The White Guy: A Field Guide
By Stephen Hunt
Douglas and McIntyre
Life was strange in Toronto. A freelance writer with inconsistent success, I was forever earning extra money with odd jobs like walking dogs, deceiving people in call centres and handing out flyers at fetish masquerades.
The latter was quite the gig. It saw me standing on the lame side of a velvet rope at 5ive Nightclub, watching a parade of sexually liberated people decked out in the height of vinyl regalia as they did salacious and subversive things, like whip each other with riding crops, lead their partners around at the end of dog leashes and allow 60 years of accumulated lard to hang over nothing more than a leather thong. I stood there in jeans, a hoodie and a baseball hat, looking for all the world like a man utterly afraid of what his penis might rather he be wearing.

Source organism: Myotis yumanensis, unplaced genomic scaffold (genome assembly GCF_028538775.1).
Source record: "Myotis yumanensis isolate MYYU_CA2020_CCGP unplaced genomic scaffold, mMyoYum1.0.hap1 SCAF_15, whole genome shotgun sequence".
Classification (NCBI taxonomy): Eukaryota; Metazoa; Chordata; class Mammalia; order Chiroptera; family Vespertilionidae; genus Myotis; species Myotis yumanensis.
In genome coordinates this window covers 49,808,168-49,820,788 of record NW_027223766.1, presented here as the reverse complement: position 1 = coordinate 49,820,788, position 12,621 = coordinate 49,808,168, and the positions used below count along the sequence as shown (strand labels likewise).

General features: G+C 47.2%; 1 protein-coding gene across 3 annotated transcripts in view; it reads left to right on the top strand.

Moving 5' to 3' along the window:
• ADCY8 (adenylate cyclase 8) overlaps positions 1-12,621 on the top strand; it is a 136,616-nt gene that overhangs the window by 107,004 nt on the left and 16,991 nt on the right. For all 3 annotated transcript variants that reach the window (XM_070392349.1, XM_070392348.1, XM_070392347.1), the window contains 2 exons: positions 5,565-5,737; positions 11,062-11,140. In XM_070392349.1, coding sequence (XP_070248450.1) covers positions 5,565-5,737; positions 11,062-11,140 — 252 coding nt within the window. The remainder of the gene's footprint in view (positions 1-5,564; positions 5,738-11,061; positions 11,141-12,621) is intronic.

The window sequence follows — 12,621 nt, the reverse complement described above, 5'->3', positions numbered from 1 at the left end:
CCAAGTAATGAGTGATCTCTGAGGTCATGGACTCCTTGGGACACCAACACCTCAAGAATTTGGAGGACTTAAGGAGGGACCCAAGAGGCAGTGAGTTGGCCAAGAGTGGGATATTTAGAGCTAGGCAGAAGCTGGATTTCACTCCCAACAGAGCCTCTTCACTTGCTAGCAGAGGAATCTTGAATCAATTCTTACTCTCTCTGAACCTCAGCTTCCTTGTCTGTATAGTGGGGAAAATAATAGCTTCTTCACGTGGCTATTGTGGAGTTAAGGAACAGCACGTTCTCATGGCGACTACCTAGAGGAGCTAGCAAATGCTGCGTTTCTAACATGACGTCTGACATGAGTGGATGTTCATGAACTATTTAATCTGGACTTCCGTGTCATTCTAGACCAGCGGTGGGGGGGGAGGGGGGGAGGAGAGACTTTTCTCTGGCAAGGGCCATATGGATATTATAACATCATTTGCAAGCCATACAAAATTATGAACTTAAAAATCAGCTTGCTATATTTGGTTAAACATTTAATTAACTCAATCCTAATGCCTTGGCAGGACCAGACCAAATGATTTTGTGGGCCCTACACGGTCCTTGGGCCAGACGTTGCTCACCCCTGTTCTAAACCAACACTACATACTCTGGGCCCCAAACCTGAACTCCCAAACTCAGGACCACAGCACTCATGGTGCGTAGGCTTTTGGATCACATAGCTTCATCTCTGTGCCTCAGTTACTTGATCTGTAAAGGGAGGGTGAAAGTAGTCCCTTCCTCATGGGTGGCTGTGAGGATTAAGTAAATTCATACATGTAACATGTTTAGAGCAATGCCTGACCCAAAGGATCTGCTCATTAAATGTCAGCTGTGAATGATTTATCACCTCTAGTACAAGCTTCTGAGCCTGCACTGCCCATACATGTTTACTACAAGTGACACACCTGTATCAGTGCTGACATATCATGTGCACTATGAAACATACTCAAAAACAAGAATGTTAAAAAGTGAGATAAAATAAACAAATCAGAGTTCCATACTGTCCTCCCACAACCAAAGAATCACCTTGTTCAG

In part because of this job, I one night found myself drinking with some lesbians that didn’t trust me on account of my heterosexuality and inescapable whiteness. I had just finished saying the word “cunt,” which, to me, has lost almost all gender-connotation, probably because of its widespread use in Trainspotting and certainly because of the way I’ve employed it ever since . I was about to say the word “fag,” which, to me, has never had much to do with sexual preference, probably because it was used in my schoolyard as a substitute for “moron” and certainly because I’ve used it that way ever since.
And then it all came out.
“You can’t say those words,” said one mortified girl. “Not ever. You are a straight, white male. Your time is gone.”
“But what about slur-mitigation?” I argued. “The more people say ‘cunt’ without a gender implication, the less it has traction with misogynists, no?”
“You don’t say ‘nigger’, do you?”
I fell silent. “Nigger” wasn’t in my standing army of general insults. Nor could I command it to the frontlines, even to help fulfill the admittedly shaky agenda I just finished explaining. Just the same, there was something contrary at work here.